The roar of engines starts up again. In spite of the scale of this project, Brown says he feels little stress, because he has prepared intensely for the shoot and the many possibilities that may emerge. "You need to go into every day you direct knowing there are 100 variables. Directing is about solving problems and getting things to work for the camera."
Among the many problems Brown has encountered with this shoot is the haze of fumes from the vintage street rods, meaning that he has to call a break in filming after every two or three takes. Delays mean pressure. "Over-running is not an option," says Stark. "We've got to be out of here by Sunday." Shooting indoors, Kidney notes, ensures that shooting time is not lost to the weather.
The whitewashed floor – a vast space measuring 150m by 80m – took eight people two days to paint. It is now covered in a spaghetti of tyre marks and will have to be touched up in post-production. Audi used to film black cars but for two years white has been its colour. These things are important. White is described by the Audi's UK head of marketing Peter Duffy as "minimalist and particularly appropriate for a German premium car brand".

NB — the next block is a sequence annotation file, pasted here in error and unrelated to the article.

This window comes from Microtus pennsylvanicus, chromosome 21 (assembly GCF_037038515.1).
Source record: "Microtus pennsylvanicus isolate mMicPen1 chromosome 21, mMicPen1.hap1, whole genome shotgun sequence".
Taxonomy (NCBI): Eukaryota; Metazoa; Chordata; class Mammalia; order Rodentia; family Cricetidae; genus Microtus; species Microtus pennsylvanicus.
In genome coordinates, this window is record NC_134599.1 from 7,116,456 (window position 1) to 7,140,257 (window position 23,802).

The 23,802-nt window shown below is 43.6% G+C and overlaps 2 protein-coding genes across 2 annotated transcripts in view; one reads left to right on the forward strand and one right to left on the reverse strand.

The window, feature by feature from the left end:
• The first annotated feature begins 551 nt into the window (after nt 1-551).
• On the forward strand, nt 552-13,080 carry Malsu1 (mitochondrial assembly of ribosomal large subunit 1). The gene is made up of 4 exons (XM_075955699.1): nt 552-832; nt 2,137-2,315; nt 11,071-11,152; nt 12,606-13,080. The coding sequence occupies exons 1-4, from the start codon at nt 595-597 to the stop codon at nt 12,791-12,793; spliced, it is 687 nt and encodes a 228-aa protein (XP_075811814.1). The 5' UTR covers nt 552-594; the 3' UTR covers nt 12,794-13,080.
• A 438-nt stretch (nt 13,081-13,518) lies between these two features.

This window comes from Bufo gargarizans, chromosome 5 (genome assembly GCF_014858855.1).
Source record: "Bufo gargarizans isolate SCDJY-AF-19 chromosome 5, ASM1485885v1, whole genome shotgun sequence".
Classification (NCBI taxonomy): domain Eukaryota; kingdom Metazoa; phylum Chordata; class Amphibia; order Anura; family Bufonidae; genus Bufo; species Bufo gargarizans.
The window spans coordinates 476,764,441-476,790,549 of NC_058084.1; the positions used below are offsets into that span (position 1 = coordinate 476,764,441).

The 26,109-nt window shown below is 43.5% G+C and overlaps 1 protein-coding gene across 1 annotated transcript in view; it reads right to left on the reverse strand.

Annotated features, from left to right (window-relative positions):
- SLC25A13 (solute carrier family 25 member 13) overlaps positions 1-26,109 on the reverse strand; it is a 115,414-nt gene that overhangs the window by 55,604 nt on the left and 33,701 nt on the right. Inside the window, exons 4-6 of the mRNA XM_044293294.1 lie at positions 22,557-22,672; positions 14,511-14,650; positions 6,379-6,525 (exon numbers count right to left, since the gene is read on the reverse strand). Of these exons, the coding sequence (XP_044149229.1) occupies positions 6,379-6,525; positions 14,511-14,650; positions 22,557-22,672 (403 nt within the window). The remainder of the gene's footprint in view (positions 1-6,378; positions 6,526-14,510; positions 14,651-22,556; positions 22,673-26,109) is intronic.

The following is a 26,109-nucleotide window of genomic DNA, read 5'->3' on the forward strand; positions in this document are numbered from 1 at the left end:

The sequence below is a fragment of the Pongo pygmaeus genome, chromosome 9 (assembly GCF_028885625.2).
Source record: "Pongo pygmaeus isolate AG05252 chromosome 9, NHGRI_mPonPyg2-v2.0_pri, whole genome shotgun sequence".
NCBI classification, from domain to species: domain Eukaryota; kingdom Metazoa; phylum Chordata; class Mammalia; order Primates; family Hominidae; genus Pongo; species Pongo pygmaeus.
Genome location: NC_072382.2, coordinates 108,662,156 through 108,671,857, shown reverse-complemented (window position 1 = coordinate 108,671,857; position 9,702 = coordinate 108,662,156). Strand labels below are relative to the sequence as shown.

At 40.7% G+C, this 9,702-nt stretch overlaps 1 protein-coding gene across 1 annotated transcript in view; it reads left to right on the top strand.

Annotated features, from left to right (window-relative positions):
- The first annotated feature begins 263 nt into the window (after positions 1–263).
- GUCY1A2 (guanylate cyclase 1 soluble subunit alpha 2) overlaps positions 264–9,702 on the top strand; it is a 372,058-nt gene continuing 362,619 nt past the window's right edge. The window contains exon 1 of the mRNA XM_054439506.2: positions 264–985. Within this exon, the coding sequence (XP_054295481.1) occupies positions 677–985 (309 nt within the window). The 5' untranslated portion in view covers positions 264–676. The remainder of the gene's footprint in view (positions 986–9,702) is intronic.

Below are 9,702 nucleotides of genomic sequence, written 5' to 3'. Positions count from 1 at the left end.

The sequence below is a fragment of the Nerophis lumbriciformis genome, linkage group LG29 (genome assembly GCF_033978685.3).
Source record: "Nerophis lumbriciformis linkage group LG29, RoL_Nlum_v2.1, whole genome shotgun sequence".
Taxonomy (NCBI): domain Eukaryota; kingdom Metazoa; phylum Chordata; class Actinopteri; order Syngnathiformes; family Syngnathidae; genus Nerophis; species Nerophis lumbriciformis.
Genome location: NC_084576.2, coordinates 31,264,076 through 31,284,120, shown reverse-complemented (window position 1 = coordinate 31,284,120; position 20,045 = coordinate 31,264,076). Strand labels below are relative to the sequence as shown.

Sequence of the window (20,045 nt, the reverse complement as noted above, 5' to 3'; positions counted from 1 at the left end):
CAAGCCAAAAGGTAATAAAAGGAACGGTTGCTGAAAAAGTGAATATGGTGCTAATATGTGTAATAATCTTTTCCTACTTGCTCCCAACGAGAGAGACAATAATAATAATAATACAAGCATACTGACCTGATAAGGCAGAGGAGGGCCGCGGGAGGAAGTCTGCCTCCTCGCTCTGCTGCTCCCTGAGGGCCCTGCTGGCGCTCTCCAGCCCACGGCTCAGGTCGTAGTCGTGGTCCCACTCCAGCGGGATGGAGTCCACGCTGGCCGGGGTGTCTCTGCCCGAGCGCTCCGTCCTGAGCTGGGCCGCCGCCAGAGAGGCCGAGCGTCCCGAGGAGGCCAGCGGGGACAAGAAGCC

The brief was to show the "poise and control" of the R8 Spyder, with its V10 engine, its lightweight aluminium frame and high traction quattro all-wheel drive. In the ad, rock music gives way to an aria as the Audi appears. The intention is to sell the brand rather than the special-edition super car, of which only a few will be on sale in the UK. "This commercial avoids the traditional approach for car ads," says Duffy. "The R8 Spyder emerges from a host of alien cars – all very carefully choreographed. The end frame is a beautiful picture of a high-end desirable sports car as this is what consumers want." That shot is accompanied by the legend: "Mirror, signal, outmanoeuvre."
Although a "making of" version of the commercial is being shot, I'm surprised that more is not being done to turn some of the Beast cars – each with their distinctive characteristics – into virals that could have their own lives online. But the priority here is making the television ad stunning and authentic.
Simon Coles, Audi account director for BBH, says that use of computer-generated imagery has become another cliché of the genre. "There won't be any CGI trickery here. Predominantly this is a real shoot," he says. "Doing something as the camera sees it is actually more unexpected these days."Reuse content